gravitational pull on a person. So on the moon,
    your mass would be the same but weight would be

Free Fall and Terminal Velocity
  • When the only force acting on an object is
    gravity, the object is said to be in free fall
  • On earth, this is 9.8 m/s2 - Gravity constant
  • In the absence of air resistance, all objects on
    Earth accelerate at the same rate, regardless of
    their mass.
  • An object reaches its terminal velocity when the
    force of gravity is balanced by the force of air

Tuesday, November 9
Objective What are you learning today?
  • Students will be able to Practice problems
    about Force and Motion
  • Worksheet on Force and Motion
  • Brainstorm ideas for project

Sir Isaac Newton (4 January 1643 31 March
1727)was an English physicist, mathematician,
astronomer, natural philosopher, alchemist, and
theologian, and is considered by many scholars
and members of the general public to be one of
the more influential people in human history. His
Philosophiæ Naturalis Principia Mathematica
(Latin for "Mathematical Principles Of Natural
Philosophy" usually called the Principia),
published in 1687, is probably the most important
scientific book ever written. It lays the
groundwork for most of classical mechanics. In
this work, Newton described universal gravitation
and the three laws of motion, which dominated the
scientific view of the physical universe for the
next three centuries.
Warm Up
Read the following
Things to do
  • Take out your notebook

Newtons Laws
Newtons First Law of Motion
  • An object at rest will remain at rest and an
    object in motion will maintain its velocity
    unless it experiences an unbalanced force.
  • This is often times called the law of Inertia

Newtons Second Law of Motion
  • The unbalanced force acting on an object equals
    the objects mass times its acceleration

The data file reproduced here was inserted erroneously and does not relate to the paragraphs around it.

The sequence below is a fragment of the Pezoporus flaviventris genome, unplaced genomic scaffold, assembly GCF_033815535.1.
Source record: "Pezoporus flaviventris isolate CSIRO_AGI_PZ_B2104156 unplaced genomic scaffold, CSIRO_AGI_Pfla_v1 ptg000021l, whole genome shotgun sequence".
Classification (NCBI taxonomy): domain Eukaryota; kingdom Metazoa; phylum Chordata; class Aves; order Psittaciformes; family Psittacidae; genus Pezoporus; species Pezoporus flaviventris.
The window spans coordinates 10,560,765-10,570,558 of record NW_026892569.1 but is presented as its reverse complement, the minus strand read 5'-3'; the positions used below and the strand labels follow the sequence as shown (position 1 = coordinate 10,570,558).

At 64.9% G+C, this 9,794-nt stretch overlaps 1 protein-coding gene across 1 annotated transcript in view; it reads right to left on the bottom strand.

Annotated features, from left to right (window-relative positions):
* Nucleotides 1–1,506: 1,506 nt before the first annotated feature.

• Fma
  • Force is measured in Newtons (kg m/s2)

Newtons Third Law
  • For every action force, there is an equal and
    opposite reaction force

In your notebook.
  • Draw or explain an example of each of Newtons 3

Gravity Demo
Warm Up 11/16 Write QA
  • How much time does it take for a snail to crawl
    20 feet if he goes 2 feet/hr
  • Make sure you have turned in your speed problems

Warm Up 11/11
  • Get a calculator and begin calculate your speeds
    for the 4 activities
  • Remember Speed Distance/Time
  • Round everything to the nearest hundreths (ex.
  • Make sure and list your units in your answers

Warm Up 11/13
  • What is the formula for finding speed?
  • What is the formula for finding distance?
  • What is the formula for finding time?
  • Remember 2nd Law FMA

Warm Up 11/10 Write QA
  • What is speed?
  • How do you calculate it?

Warm Up 11/4 Write QA
  • Write an example of something that goes along
    with each of Newtons Laws
  • Ex
  • 1st - A car will sit at a stoplight until you
    press the gas
  • 2nd - It is harder to carry a box of rocks than a
    box of popcorn
  • 3rd - When birds fly, they push their wings down
    in order to go up

Warm Up 11/4
  • List 5 Examples of motion that you see in your
    everyday activities

Rubric for Project
Newtons Laws Clips 60 points total Video Clip
10 points Description 5 points Does it fit
law? 5 points Presentation 15 points Did all
participate 15 points Creativity 10 points
Wednesday, November 10
Objective What are you learning today?
  • Students will be able to demonstrate the
    everyday occurrences of Newtons 3 laws
  • Video Project
  • You must have 3 video clips by the end of the
    class period!!

Warm Up
  • Answer the following
  • Describe your interaction with one of Newtons 3
    laws in the last couple of days
  • Find a partner
  • Look at your drawings of the 3 laws from Monday

Things to do
Monday, November 1
Objective What are you learning today?
  • Students will be able to Review the basics of
    the principles of Motion
  • Look at questions from Chemistry Test
  • Notes on Motion

Warm Up
  • Answer the following (Start a new section)
  • What evidence do you use to tell if you are in
    motion or not?
  • Glue the notes into your spiral

Things to do